Our friends at Istituto Bruno Leoni have documented the excruciating details of the situation. I’ll save you the trouble and let you know that both the New York Times and IBL make it clear that the Italians are being done in by the impediments to the free-market economy, deriving in many cases from a fear of open, honest competition in the marketplace.

Nowhere is this fear more evident than in the system of guilds that still dominates many sectors of the Italian economy. Guilds, in effect, are associations meant protect certain industries from competition in the name of cooperation/collusion among the suppliers of a good or service. And the recovery of guilds is often at the heart of a school of thought known as distributism that seeks a “third way” between capitalism and socialism.

(Thomas Woods explained the problem in his Acton monograph Beyond Distributism and I summarized the case in my recent Acton University lecture on the same subject.)

It is most unfortunate that some conservative religious-minded people have fallen for the “charms” of distributism, many of which are romantic longings for a more self-sufficient, localized economy made up of many (“well-distributed”) small-property owners, as opposed to large monopolistic, corporate holders of property.

Of course no one with any religious sensibilities really wants to (or can for that matter) defend capitalism, let alone the status quo, unconditionally. At its best, distributism can remind us that we are not economic automatons, that we shouldn’t become “wage-slaves”, and that as free, morally-responsible persons, we can and must choose how we ought to live. But it should also be obvious that a return to the guilds, with its limitations on free competition, is no way to correct the excesses of 21st-century capitalism. Just ask the Italians….

Here is the new trailer for the 7-part Birth of Freedom DVD Curriculum, created by Acton Media and released next month by Zondervan.

You can pre-order the curriculum at the Acton Book Shoppe.

Krista Tippett

Krista Tippett is the host of the radio program Speaking of Faith, broadcast weekly on NPR since 2003. In her conversations with people of all faiths and occupations, Christian and Hindu, novelist and physicist, Tippett aims to better understand the way that belief and spirituality affect our society, worldview, and personal well-being.

In the two books she has published in the last few years, certain themes stand out that define her own view of religion and its place in human life. In particular, Tippett understands that the positive impact that spiritual traditions have on the world rests on their ability to transform the heart and the way we live in relation to one another:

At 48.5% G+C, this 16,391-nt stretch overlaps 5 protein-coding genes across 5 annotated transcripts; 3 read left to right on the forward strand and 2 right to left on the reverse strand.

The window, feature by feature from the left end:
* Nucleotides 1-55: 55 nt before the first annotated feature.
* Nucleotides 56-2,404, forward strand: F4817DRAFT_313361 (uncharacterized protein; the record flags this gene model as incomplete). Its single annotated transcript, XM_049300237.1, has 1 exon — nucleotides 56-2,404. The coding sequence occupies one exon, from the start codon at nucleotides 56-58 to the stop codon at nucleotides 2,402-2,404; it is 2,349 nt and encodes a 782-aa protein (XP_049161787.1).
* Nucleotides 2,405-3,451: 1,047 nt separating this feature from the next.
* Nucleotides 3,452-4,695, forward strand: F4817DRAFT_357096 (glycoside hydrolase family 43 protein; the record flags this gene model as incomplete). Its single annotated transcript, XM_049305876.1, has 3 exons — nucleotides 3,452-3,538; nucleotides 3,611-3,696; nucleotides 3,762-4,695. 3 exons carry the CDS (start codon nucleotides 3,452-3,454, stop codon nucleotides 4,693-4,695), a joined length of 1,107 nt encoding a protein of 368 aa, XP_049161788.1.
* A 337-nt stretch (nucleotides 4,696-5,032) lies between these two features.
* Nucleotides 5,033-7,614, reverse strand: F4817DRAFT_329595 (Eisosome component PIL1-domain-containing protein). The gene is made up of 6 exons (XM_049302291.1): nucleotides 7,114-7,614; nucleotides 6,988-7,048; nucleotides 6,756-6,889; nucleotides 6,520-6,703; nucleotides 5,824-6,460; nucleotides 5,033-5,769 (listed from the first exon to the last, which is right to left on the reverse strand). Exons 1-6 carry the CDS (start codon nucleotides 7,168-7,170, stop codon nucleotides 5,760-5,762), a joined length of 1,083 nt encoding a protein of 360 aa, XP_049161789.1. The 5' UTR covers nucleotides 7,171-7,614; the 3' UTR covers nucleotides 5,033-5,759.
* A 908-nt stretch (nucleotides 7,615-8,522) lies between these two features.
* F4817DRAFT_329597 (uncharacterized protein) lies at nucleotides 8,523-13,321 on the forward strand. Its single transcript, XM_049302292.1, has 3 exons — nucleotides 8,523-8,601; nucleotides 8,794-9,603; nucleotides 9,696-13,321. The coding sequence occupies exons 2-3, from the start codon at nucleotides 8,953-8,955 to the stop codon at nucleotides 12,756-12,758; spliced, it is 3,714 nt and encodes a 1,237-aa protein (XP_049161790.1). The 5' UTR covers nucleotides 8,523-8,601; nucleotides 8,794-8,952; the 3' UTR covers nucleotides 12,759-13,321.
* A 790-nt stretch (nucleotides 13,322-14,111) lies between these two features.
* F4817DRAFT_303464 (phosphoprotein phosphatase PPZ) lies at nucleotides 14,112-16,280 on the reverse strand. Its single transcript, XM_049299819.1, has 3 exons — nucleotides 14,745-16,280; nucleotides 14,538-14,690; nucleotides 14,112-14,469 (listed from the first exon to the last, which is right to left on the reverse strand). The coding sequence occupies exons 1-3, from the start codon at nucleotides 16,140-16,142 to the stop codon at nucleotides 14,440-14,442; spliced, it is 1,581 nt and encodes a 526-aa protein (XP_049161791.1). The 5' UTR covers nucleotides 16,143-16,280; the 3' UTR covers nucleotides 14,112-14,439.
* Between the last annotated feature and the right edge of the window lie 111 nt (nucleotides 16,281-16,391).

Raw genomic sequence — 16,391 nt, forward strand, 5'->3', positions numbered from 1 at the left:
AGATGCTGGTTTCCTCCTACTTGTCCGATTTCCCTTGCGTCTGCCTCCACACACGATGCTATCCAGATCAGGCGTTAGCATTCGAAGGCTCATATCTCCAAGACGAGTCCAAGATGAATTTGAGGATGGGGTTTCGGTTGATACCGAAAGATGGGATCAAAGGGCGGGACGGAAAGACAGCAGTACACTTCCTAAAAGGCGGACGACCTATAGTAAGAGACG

The context of most religious virtue is relationship–practical love in families and communities… These qualities of religion should enlarge, not narrow, our public conversation about all of the important issues before us. They should reframe it. (Speaking of Faith, 3)

Throughout her two books, Speaking of Faith and Einstein’s God, Tippett discusses faith from a perspective shared by the Acton Institute: Human suffering cannot be eliminated through government programs or by reforming political or economic structure. But our spiritual traditions can address complex problems on their deepest level. The religious sensibility inspires virtue, and, even in the midst of great suffering, it can instill hope through an insistence on human dignity and potential. (more…)

I mentioned Lester DeKoster’s little classic, Work: The Meaning of Your Life—A Christian Perspective, in the context of the Lutheran World Federation’s General Assembly and the theme, “Give us today our daily bread.”

In this book, DeKoster makes a pointed connection between work and food:

“I was hungry and you gave me something to eat.”

The Lord is saying that where humans are hungry, there he too chooses to hunger. He waits in the hungry man or woman or child, longing to be served. Served how? By the work of those who knit the garment of civilization through the production and distribution of food!

God himself, hungering in the hungry, is served by all those who work in …

  • agriculture,
  • wholesale or retail foods,
  • kitchens or restaurants,
  • food transportation or the mass production of food items,
  • manufacturing of implements used in agriculture or in any of the countless food-related industries,
  • innumerable support services and enterprises that together make food production and distribution possible.

God transforms plantings into harvests. Then he waits to be fed by those whose work turns harvests into one of the basic elements of civilization. The gift of ourselves to others through work is the gift of ourselves to God—and this is why work gives both temporal and eternal meaning to life!

WorkMany commentators on this passage in Matthew focus on the “giving” literally as the charitable act of giving, and this is as appropriate. But some others go on to identify the “giver” with the government, rather than charities, individual Christians, or the church itself.

But as DeKoster challenges us, we ought also to think of the “giver” as the person who works in the fields to harvest the food, who gives the sweat of their brow to bring food to the table of those of us who hunger, each and every day.

This shift in perspective, that sees our work as a form of service to others, a way of giving of ourselves to others, changes things completely. And I think it more accurately reflects the nature of market interactions and the value of human work.